A photography app that has become incredibly popular in recent weeks after adding an anime makeover feature has been sending user data back to its developer in China.
Meitu carries out checks to establish if an iOS device is jailbroken and collects information about its carrier before passing it onto Xiamen Meitu Technology. It’s thought the company could be selling the information to marketing agencies for targeted ads.
Automatic today delivered its latest Bluetooth-connected car adapter, Automatic Lite. The low-cost alternative to the hugely successful Automatic Pro requires no subscription and promises to save you a pretty penny on gas.
If Sleep++ is telling you that you’re getting a perfect night’s sleep, with zero restlessness whatsoever, it’s probably broken. The good news is that it’s incredibly easy to fix this bug in just a few steps. Here’s what you need to do.
Tim Cook has hinted that the Apple Watch will get even greater at monitoring your health and fitness. Speaking at Startup Fest Europe in Amsterdam today, the Apple CEO said the company’s wearable may one day tell you when it’s time for a checkup.
If you’re anxiously waiting on a brand new iPhone 6 or iPhone 6 Plus to come in the mail this week, you’re not alone.
Tracking the package as Apple’s ginormous new smart phone wends its way to you may be the internets new past time. You should have received a tracking number from Apple when your iPhone shipped, but there’s an even easier way to keep a watchful eye on that beautiful new gadget.
Reporter is a crazy iPhone app that tracks… well, everything. It pops up an alert at random intervals throughout the day and conducts a mini survey, then puts all this data together to be mined at your leisure.
Now that winter has hit the country, cycling has moved indoors for much of the U.S. That means straddling a stationary bike or throwing your trusty road or mountain bike up on a stand (or if you’re really brave, rollers).
That’s where the Xspin comes in. it’s a small box filled with sensors and a low-energy Bluetooth 4.0 radio that attaches to a crank arm and sends speed, distance and cadence data to an accompanying app — either one of two developed by its parent company, Pafers, or a handful of popular third-party cycling apps, like Strava or MapMyRide. It’ll also work with ellipticals (though it obviously attaches differently, since ellipticals don’t have cranks).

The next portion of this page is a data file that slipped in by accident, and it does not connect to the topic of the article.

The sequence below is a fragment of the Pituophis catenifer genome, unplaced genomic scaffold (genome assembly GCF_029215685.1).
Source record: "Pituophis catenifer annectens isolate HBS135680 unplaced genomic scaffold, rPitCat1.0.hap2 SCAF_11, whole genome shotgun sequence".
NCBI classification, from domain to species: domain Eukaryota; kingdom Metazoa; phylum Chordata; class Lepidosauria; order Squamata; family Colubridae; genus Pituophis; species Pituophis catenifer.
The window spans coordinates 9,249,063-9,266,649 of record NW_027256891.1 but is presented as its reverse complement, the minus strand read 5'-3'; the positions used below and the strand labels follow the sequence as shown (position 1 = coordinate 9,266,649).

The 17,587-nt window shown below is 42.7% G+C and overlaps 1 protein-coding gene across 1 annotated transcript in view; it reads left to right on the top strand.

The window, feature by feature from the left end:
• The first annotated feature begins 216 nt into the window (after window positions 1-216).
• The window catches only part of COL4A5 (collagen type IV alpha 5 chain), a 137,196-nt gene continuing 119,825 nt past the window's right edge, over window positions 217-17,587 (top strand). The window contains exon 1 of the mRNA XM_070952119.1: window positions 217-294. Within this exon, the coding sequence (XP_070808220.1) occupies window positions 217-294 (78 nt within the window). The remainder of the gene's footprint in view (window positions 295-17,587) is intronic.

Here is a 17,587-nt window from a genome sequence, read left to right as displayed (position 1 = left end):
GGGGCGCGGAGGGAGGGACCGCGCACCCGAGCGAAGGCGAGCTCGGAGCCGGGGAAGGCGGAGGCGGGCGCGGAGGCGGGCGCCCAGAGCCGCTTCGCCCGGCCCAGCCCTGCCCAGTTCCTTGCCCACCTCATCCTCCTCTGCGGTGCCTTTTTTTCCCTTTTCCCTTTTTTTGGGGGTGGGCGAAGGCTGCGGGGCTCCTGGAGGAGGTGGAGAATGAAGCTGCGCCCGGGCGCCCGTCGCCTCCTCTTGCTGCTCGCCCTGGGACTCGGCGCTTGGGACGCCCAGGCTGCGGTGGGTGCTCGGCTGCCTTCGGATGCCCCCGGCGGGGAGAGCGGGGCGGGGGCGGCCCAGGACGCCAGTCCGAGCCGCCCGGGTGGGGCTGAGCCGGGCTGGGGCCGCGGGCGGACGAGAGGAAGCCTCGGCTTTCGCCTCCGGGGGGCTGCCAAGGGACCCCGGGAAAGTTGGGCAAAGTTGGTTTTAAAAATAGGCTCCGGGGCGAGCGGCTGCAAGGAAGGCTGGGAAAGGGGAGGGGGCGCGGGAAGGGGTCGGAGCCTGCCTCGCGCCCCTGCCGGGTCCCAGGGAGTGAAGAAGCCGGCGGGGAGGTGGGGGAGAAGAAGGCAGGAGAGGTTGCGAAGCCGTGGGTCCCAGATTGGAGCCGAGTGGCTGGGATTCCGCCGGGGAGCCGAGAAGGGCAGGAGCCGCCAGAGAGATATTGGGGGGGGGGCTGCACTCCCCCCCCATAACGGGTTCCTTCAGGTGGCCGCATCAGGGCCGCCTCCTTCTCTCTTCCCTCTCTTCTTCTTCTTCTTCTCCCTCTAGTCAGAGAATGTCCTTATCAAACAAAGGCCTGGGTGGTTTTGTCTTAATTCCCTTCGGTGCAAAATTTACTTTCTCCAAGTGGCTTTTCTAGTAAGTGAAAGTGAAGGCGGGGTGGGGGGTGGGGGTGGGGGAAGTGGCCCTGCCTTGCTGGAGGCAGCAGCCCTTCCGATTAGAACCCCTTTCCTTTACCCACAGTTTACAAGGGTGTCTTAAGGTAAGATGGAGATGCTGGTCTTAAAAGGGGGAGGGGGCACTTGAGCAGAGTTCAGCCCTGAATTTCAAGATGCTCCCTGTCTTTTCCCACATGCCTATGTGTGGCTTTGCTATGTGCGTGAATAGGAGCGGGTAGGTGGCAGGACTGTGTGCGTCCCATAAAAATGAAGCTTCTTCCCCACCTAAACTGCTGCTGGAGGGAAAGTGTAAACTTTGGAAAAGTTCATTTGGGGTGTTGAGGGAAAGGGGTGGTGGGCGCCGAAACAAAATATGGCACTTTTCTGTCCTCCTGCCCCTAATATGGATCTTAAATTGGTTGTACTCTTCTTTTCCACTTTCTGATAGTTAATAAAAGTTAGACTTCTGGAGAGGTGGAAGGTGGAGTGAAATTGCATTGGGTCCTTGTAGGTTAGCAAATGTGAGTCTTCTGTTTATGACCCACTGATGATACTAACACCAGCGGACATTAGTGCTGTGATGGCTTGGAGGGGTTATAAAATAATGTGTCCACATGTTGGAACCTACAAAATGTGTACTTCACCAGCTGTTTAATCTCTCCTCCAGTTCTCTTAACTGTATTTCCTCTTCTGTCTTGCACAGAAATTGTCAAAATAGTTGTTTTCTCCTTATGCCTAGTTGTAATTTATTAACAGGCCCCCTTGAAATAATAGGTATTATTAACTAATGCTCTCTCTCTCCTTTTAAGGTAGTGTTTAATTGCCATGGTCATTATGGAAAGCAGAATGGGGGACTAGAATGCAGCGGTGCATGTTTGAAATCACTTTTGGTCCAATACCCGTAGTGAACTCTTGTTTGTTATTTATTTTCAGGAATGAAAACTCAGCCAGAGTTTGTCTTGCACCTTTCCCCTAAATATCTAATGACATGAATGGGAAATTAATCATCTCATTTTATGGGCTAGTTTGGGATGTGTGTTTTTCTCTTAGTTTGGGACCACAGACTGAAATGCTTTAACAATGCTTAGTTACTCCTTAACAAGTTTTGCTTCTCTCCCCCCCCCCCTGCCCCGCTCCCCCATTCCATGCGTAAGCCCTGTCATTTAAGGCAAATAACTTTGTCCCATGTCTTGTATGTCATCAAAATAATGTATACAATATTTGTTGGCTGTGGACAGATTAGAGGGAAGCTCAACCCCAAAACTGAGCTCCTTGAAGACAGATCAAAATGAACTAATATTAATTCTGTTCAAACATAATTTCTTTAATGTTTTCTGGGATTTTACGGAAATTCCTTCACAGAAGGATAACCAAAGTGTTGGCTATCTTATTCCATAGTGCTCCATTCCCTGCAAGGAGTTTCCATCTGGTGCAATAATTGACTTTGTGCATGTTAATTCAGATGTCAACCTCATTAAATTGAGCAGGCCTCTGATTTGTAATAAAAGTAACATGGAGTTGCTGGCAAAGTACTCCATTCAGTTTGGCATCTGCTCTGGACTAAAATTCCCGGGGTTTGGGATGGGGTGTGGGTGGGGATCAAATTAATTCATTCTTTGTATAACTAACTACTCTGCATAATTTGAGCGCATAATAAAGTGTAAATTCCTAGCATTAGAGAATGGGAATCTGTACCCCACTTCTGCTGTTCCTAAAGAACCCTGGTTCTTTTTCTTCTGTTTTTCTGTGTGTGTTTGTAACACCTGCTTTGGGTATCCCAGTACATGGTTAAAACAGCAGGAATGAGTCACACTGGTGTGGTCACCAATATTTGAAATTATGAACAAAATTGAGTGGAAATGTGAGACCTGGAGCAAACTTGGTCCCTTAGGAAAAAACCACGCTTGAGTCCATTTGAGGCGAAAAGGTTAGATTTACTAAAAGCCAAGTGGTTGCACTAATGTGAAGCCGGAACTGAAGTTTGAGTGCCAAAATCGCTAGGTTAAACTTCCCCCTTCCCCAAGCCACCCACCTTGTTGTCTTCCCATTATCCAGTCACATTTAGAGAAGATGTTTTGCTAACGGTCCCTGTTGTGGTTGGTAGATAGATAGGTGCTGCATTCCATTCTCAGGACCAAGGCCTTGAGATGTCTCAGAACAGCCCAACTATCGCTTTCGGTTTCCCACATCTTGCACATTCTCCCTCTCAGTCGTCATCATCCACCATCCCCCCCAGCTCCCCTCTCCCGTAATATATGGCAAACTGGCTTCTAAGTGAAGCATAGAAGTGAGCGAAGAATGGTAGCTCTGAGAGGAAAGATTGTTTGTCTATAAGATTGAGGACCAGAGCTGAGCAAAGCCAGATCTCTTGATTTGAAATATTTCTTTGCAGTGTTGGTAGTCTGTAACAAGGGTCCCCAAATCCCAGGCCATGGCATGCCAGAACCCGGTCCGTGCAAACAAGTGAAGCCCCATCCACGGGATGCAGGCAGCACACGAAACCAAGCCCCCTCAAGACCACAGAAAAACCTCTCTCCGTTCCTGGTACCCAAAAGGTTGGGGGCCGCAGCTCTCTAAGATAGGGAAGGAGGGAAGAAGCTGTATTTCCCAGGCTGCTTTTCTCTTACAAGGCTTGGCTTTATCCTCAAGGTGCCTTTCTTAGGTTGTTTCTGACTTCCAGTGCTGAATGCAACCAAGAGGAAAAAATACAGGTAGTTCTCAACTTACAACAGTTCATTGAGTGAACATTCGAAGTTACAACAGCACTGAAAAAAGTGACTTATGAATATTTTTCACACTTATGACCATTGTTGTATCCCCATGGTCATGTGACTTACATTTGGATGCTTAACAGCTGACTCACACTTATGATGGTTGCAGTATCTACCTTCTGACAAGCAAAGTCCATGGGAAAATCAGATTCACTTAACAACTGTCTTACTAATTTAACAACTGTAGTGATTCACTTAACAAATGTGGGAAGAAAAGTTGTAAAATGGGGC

Thanks to Apple’s tireless vetting of App Store apps, it’s tricky for an app to flat-out snoop on you. Then again, the behavior of some apps could be thought of as snooping if you squint and look at them the wrong way.
Foursquare is all about location, but that’s because it knows exactly where you are. And Facebook is… Well, Facebook likes to know things about you.
But you can keep earning Mayorships and tweeting your pictures without telling everyone where you live, or letting them post your location to Facebook. Just follow our handy guide to the privacy settings of various famous apps.
DataMan was one of the first iPhone data trackers when it debuted back in 2010, after AT&T 86ed the utopian guarantee of unlimited data.
This new iteration, DataMan Next, is much prettier, but essentially does the same thing: It tracks your data usage and warns you before you spend money needlessly on data overage charges; it can even predict whether you’ll end up going over your monthly allowance. And today, it’s free.
I don’t know if you have kids or not, but one of the more difficult things to keep track of, at least for me, is their allowance. Yeah, you might say, just write it down on a piece of paper or something. While that may seem to have merit, it rarely works out in my family. Let’s say my son gets $5 every two weeks for allowance. That’s a $5 bill I need to have each and every week.
Honestly? It never works out that way. So we tried using a calendar, on which I created a repeating event, set for every two weeks, figuring we could just count it up when he needed something. Well, that didn’t really work out, either. We’d be at a store, and he’d want something, and it’d be some non-multiple of five, and we’d try to remember to write it down, and so on.
Suffice it to say that I am doing a poor job at helping my kid keep track of his allowance, and an equally poor job of prepping him for real life money management.
So imagine my joy when I saw Allowance Manager for iOS, a Universal app that basically does what we need: tracks allowance on the iPhone or iPad. Win!